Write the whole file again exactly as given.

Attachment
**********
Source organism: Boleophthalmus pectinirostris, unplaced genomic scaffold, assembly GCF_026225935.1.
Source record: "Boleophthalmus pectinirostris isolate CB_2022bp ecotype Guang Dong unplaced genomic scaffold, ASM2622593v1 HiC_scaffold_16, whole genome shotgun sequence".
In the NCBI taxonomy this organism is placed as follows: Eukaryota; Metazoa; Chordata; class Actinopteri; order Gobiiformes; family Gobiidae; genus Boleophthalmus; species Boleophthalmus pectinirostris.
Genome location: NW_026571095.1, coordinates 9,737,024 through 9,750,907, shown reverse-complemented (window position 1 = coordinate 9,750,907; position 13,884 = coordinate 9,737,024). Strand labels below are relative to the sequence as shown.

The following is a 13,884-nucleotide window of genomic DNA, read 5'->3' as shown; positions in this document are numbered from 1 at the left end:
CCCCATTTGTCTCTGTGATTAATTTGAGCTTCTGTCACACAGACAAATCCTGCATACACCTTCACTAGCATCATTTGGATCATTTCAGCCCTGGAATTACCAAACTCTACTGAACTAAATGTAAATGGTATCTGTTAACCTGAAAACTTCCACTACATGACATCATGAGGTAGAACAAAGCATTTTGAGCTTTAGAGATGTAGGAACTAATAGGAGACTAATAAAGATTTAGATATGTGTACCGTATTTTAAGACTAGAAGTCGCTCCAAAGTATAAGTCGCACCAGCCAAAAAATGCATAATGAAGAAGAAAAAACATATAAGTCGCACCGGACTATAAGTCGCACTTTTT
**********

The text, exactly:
Source organism: Boleophthalmus pectinirostris, unplaced genomic scaffold, assembly GCF_026225935.1.
Source record: "Boleophthalmus pectinirostris isolate CB_2022bp ecotype Guang Dong unplaced genomic scaffold, ASM2622593v1 HiC_scaffold_16, whole genome shotgun sequence".
In the NCBI taxonomy this organism is placed as follows: Eukaryota; Metazoa; Chordata; class Actinopteri; order Gobiiformes; family Gobiidae; genus Boleophthalmus; species Boleophthalmus pectinirostris.
Genome location: NW_026571095.1, coordinates 9,737,024 through 9,750,907, shown reverse-complemented (window position 1 = coordinate 9,750,907; position 13,884 = coordinate 9,737,024). Strand labels below are relative to the sequence as shown.

The following is a 13,884-nucleotide window of genomic DNA, read 5'->3' as shown; positions in this document are numbered from 1 at the left end:
CCCCATTTGTCTCTGTGATTAATTTGAGCTTCTGTCACACAGACAAATCCTGCATACACCTTCACTAGCATCATTTGGATCATTTCAGCCCTGGAATTACCAAACTCTACTGAACTAAATGTAAATGGTATCTGTTAACCTGAAAACTTCCACTACATGACATCATGAGGTAGAACAAAGCATTTTGAGCTTTAGAGATGTAGGAACTAATAGGAGACTAATAAAGATTTAGATATGTGTACCGTATTTTAAGACTAGAAGTCGCTCCAAAGTATAAGTCGCACCAGCCAAAAAATGCATAATGAAGAAGAAAAAACATATAAGTCGCACCGGACTATAAGTCGCACTTTTT